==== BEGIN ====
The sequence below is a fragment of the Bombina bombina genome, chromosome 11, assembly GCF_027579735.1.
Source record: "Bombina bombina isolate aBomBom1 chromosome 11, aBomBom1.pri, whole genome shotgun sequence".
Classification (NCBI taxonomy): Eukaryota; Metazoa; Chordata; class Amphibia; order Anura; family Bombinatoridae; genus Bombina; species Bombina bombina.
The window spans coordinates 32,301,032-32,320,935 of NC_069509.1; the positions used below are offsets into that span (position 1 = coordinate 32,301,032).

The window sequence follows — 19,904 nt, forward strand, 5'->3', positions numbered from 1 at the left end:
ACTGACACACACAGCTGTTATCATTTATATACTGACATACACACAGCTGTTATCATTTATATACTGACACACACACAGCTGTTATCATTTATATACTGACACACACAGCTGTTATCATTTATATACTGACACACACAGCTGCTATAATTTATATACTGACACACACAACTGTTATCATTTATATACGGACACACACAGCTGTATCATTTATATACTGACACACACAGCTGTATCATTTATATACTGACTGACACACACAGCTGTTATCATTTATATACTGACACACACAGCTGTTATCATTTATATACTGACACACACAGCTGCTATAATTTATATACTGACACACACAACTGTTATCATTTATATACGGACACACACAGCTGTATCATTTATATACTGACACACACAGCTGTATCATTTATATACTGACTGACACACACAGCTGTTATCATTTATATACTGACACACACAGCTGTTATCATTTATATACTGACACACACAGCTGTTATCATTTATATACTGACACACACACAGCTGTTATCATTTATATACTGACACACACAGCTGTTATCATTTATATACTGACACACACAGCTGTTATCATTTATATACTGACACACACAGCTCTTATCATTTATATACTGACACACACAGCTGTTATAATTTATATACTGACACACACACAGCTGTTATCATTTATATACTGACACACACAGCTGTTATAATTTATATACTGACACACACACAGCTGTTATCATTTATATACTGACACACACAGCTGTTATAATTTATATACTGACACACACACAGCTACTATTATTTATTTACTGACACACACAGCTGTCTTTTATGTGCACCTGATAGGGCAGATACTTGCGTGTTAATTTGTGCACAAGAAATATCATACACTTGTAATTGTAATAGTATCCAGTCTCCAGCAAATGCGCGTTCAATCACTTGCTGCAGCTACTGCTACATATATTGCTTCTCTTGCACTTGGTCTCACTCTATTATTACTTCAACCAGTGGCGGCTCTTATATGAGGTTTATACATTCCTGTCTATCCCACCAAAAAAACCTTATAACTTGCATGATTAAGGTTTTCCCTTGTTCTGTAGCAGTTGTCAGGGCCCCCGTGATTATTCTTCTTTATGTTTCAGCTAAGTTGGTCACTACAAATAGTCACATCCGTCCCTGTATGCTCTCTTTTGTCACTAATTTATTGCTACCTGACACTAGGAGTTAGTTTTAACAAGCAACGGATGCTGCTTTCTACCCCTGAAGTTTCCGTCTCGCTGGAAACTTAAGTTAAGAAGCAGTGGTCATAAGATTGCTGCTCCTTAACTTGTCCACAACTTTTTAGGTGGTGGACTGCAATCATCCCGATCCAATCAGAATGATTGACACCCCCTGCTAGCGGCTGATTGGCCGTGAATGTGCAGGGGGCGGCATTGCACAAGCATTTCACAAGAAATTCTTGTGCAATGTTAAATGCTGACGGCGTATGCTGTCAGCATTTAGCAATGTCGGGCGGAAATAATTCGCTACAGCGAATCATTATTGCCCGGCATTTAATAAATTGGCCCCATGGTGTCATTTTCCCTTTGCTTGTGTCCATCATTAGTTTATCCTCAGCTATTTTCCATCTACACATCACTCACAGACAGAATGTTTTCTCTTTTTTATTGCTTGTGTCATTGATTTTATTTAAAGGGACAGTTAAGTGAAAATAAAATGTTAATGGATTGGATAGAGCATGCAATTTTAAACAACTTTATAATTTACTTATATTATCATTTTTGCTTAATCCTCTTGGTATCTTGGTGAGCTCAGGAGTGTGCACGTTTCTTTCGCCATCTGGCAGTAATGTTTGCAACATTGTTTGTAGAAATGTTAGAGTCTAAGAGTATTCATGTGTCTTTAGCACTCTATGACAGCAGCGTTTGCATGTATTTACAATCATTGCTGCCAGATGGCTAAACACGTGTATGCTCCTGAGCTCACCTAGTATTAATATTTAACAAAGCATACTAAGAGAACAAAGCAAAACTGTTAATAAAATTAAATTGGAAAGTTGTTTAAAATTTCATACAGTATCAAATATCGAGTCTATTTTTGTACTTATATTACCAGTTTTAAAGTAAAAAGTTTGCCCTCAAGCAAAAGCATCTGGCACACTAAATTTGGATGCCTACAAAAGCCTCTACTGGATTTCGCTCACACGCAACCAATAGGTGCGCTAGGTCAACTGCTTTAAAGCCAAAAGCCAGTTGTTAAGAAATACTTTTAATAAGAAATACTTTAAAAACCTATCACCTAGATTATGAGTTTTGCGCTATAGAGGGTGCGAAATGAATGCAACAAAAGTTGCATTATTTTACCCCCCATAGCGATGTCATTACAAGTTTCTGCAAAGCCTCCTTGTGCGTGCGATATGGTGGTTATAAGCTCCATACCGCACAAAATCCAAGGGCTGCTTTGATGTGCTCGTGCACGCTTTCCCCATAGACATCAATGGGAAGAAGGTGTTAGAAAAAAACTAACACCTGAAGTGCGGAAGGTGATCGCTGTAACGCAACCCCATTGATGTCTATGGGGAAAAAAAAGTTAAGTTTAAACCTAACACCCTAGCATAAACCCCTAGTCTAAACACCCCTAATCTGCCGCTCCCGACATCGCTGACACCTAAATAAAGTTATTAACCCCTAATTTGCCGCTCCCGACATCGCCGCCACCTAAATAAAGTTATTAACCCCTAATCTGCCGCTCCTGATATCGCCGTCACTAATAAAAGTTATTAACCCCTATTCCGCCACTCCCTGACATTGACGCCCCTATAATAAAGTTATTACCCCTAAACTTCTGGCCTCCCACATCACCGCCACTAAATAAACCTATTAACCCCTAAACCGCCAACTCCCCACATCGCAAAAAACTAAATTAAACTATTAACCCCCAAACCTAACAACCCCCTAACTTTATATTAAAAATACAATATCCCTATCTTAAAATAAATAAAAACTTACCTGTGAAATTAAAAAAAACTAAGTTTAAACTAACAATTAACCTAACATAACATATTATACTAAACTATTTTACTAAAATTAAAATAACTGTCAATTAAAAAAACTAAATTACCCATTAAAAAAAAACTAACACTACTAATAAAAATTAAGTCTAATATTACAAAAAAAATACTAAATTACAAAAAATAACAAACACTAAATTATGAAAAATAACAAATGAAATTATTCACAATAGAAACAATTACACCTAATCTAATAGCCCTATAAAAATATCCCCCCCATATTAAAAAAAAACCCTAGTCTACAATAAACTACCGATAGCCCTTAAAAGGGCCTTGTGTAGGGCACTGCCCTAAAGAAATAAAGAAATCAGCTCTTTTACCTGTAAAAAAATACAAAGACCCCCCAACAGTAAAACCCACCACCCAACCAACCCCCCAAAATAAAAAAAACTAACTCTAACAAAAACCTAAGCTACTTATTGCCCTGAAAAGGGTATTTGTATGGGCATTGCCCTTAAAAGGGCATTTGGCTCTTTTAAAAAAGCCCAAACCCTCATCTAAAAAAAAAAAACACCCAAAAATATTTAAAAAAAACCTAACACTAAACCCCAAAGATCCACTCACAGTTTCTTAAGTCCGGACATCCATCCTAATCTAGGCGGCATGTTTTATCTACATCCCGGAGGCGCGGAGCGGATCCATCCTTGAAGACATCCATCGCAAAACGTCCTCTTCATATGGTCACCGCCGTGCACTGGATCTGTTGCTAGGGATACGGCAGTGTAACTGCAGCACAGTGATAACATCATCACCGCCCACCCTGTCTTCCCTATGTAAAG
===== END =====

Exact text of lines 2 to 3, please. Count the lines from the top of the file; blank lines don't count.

Source record: "Bombina bombina isolate aBomBom1 chromosome 11, aBomBom1.pri, whole genome shotgun sequence".
Classification (NCBI taxonomy): Eukaryota; Metazoa; Chordata; class Amphibia; order Anura; family Bombinatoridae; genus Bombina; species Bombina bombina.